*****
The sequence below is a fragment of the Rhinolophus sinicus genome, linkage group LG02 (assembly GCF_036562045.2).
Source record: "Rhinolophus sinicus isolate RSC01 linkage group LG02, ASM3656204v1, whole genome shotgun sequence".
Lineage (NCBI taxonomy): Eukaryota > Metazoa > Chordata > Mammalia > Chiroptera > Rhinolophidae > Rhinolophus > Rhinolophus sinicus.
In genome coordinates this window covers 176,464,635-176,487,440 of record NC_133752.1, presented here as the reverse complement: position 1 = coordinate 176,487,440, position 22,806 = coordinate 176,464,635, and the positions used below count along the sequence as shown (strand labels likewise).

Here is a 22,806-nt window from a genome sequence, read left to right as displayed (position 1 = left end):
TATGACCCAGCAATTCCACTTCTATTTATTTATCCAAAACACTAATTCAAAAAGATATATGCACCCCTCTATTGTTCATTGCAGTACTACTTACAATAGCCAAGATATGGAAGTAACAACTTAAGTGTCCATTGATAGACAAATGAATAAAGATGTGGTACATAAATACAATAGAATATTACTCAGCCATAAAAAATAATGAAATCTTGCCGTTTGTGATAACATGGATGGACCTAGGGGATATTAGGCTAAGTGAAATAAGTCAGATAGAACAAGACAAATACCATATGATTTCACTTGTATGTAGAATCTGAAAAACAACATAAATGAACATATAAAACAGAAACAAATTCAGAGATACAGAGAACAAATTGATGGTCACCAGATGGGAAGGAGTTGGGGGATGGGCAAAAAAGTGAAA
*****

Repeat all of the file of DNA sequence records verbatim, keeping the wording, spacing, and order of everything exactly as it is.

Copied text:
The sequence below is a fragment of the Rhinolophus sinicus genome, linkage group LG02 (assembly GCF_036562045.2).
Source record: "Rhinolophus sinicus isolate RSC01 linkage group LG02, ASM3656204v1, whole genome shotgun sequence".
Lineage (NCBI taxonomy): Eukaryota > Metazoa > Chordata > Mammalia > Chiroptera > Rhinolophidae > Rhinolophus > Rhinolophus sinicus.
In genome coordinates this window covers 176,464,635-176,487,440 of record NC_133752.1, presented here as the reverse complement: position 1 = coordinate 176,487,440, position 22,806 = coordinate 176,464,635, and the positions used below count along the sequence as shown (strand labels likewise).

Here is a 22,806-nt window from a genome sequence, read left to right as displayed (position 1 = left end):
TATGACCCAGCAATTCCACTTCTATTTATTTATCCAAAACACTAATTCAAAAAGATATATGCACCCCTCTATTGTTCATTGCAGTACTACTTACAATAGCCAAGATATGGAAGTAACAACTTAAGTGTCCATTGATAGACAAATGAATAAAGATGTGGTACATAAATACAATAGAATATTACTCAGCCATAAAAAATAATGAAATCTTGCCGTTTGTGATAACATGGATGGACCTAGGGGATATTAGGCTAAGTGAAATAAGTCAGATAGAACAAGACAAATACCATATGATTTCACTTGTATGTAGAATCTGAAAAACAACATAAATGAACATATAAAACAGAAACAAATTCAGAGATACAGAGAACAAATTGATGGTCACCAGATGGGAAGGAGTTGGGGGATGGGCAAAAAAGTGAAA